Our day in Rome and already action packed. Alicen and Frank got a little bit of an idea of the metro lines last night when reviewing the Rome itinerary and booklet provided by our neighbours.
As we had to travel a bit to get to the "How to become a gladiator?" we left early and this ended up a good decision as it took us a while walking and finding out where the school was situated. Again, thanks to Tom for getting us there via the Maps App.
We just made it by 11am, however then had to wait for a few other tourists (from Germany) and our female instructor and started the 'session' by 11.30am.
We started by going into the museum, where out instructor explained Rome in the ancient times and the various buildings and 'equipment' (weapons) used by the Romans to conquer the barbarians. Frank answered the question correctly why the Romans were able to quickly expand their territory. This was due to the fact that their way of living was so far advanced compared to the other peoples in that time, that in many cases those were happy to be part of Romans and enjoy those higher standards of living as well.
After the museum visit, which was very informative, we then went to the 'arena' and were dressed as gladiators. The boys were requested to do some 'warm up' exercises (i.e. running around the arena, jumping and manoeuvering through some 'balls' that were swung to them.
Then we were given some swords (Tom and Luke first) and they were happy to get started hacking each other's heads off! The instructor quickly made it clear that this was a joke and replaced the swords with 'fake' weapons.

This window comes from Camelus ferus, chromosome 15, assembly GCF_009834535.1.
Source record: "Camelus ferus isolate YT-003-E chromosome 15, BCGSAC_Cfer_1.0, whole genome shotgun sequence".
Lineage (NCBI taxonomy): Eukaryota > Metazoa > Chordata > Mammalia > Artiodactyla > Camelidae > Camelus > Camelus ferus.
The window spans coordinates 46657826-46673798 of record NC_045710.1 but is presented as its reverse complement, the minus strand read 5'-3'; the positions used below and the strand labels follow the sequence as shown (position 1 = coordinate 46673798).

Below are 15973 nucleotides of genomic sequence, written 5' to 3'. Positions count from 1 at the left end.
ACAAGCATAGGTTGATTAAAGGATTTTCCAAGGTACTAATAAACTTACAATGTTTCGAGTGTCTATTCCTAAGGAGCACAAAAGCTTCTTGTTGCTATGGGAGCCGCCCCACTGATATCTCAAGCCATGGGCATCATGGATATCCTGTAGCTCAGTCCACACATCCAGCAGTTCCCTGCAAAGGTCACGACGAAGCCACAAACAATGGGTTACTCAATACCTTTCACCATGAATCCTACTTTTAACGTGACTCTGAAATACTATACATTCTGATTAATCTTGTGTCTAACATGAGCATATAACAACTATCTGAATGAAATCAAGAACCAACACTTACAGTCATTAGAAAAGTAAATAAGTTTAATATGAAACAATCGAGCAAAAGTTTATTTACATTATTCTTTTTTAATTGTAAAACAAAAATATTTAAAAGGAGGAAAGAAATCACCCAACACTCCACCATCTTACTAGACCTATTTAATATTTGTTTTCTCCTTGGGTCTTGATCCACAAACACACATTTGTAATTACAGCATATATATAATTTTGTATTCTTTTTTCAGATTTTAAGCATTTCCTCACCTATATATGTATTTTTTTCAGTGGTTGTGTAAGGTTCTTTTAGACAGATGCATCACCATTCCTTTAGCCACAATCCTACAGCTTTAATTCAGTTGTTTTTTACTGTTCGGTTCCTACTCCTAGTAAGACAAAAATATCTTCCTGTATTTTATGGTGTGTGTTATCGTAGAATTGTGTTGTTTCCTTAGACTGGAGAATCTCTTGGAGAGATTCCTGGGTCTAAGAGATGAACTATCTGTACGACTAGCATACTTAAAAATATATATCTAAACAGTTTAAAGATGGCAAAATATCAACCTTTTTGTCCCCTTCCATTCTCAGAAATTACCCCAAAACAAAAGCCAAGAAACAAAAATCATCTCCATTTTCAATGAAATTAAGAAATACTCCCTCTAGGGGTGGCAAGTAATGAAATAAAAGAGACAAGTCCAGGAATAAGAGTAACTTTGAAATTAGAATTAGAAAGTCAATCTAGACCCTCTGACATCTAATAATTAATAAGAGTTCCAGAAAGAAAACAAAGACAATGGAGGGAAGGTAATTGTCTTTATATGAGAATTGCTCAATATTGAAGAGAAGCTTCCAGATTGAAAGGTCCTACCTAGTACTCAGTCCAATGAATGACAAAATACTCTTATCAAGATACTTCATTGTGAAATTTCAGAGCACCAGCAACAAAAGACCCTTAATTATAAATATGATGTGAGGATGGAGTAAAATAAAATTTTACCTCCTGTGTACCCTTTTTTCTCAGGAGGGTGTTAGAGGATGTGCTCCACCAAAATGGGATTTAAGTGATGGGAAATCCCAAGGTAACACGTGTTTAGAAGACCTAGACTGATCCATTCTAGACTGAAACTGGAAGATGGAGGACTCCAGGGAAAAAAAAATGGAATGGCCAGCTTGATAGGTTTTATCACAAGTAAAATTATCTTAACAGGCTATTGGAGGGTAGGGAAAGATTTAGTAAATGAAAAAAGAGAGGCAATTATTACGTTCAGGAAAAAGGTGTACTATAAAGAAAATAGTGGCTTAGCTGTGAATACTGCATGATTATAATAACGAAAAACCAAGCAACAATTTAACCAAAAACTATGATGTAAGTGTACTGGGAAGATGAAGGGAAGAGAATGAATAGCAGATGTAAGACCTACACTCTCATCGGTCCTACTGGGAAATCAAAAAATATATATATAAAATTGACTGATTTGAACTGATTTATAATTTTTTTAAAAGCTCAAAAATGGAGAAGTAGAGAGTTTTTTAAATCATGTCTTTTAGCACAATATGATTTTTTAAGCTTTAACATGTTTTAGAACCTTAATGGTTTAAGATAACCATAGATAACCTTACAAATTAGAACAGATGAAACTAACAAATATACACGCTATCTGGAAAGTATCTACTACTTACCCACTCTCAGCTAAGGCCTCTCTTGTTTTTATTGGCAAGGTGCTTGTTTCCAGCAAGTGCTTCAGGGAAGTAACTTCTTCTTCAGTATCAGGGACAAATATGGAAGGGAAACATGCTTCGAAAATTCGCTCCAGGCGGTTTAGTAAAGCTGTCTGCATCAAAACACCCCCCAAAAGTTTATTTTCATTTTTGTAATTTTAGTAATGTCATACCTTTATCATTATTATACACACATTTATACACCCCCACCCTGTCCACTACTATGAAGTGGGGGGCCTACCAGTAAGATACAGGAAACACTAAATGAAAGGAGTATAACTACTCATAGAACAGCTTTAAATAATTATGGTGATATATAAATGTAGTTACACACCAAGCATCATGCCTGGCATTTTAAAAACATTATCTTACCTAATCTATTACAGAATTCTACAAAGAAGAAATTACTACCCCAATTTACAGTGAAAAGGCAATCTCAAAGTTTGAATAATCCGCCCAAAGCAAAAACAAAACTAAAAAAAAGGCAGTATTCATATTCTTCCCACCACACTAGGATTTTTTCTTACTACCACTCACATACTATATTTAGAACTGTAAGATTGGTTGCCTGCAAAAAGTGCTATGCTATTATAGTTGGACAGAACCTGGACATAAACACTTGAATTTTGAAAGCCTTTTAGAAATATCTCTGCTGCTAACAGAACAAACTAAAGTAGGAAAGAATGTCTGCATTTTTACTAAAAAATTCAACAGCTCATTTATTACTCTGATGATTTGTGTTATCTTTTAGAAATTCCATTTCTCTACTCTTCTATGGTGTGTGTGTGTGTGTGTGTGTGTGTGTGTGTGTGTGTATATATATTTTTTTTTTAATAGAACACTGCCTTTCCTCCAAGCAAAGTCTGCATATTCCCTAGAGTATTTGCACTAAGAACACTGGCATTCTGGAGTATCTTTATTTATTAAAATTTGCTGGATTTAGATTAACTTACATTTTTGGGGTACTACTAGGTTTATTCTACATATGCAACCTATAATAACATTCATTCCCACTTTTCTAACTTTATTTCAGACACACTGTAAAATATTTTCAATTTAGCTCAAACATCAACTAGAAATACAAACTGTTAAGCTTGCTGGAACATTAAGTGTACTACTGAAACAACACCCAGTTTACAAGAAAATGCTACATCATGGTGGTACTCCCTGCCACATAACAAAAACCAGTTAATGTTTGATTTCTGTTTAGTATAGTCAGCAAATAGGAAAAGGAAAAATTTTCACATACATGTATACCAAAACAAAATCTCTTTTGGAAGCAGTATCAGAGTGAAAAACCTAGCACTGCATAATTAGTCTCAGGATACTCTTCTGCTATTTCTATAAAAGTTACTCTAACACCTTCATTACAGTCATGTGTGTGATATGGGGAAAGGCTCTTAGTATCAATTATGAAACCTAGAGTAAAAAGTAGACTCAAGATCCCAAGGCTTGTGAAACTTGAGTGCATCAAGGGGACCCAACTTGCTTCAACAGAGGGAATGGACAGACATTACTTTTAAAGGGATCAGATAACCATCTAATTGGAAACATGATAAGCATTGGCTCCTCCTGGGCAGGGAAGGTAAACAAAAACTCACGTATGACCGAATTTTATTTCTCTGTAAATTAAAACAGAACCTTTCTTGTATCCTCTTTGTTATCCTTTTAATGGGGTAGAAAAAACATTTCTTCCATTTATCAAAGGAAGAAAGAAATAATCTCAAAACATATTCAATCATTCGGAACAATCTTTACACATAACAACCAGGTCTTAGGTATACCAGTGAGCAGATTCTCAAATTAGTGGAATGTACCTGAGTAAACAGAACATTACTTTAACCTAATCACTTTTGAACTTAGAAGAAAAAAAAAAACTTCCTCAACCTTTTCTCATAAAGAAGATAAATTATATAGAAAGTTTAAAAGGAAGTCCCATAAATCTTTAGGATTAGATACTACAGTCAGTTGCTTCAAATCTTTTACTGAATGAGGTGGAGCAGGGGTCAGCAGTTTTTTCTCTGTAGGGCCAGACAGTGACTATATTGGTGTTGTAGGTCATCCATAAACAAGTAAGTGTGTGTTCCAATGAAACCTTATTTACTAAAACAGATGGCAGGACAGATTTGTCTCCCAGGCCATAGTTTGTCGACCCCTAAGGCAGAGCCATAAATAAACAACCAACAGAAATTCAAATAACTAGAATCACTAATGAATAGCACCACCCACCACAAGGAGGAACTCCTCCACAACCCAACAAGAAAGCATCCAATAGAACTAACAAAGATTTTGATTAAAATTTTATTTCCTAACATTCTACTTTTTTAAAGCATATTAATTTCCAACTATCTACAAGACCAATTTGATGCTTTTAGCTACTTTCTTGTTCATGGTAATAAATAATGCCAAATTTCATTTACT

Each of the 2 groups (the van Boks and Germans) then had a mini fight against each other and this went on for a while. Very 'enjoyable' and at the end all participants received a diploma that they were granted freedom from being a 'slave' and no longer belonged to the instructor.
With a cab we then ventured to the starting point of the next tour near the Piazza Venezia. A very quick lunch there and Frank had to replace his shorts, as they had been torn during the gladiator fighting! A very stressful shopping experience for him. Tom really liked the shop and bought a few tshirts there.
The Colloseum tour first took us to the 'Forum' area where many buildings and structures were partly still in place including the area where apparently Julius Ceasar's ashes are buried.
The tour guide was great explaining the background and the walk during warm temperatures took some of the pizza weight off our bellies before heading to the Collosseum.
Tom bumped into one of the Mater Maria boys (from the cultural tour) and we then enjoyed a great session at the Collosseum. The late afternoon and sunny conditions made for some excellent photo opportunities and the guide explained the background very well.
She had pictures in a book showing how the various parts looked like in full glory many centuries ago and compared that with the current situation.
We left the tour very satisfied and were very impressed with this "artwork". Of course gruesome things happened there and many lives (from people and animals) were lost during the fights.
Alicen insisted on walking back to he Trevi Fountain. A "must see" in Rome. There was sone whinging but we made it, only to find that it was empty of water, with scaffolding and under "renovation". An extra large gellato quelled the frustrations felt by everyone and then we made the trek back to the Collesseum, which was where the closest metro was. On the way Luke was intrigued by the street artist that used spray paint cans the create a great painting of the Collesseum. He bought the one he watched being created.
Home via the metro again (quite simple in Rome with only 2 metro lines A and B in existence with a 3rd one 'under construction'). Problem with constructing the extra one is that with excavation, they found more city remains (comparable with lasagne made up by different layers).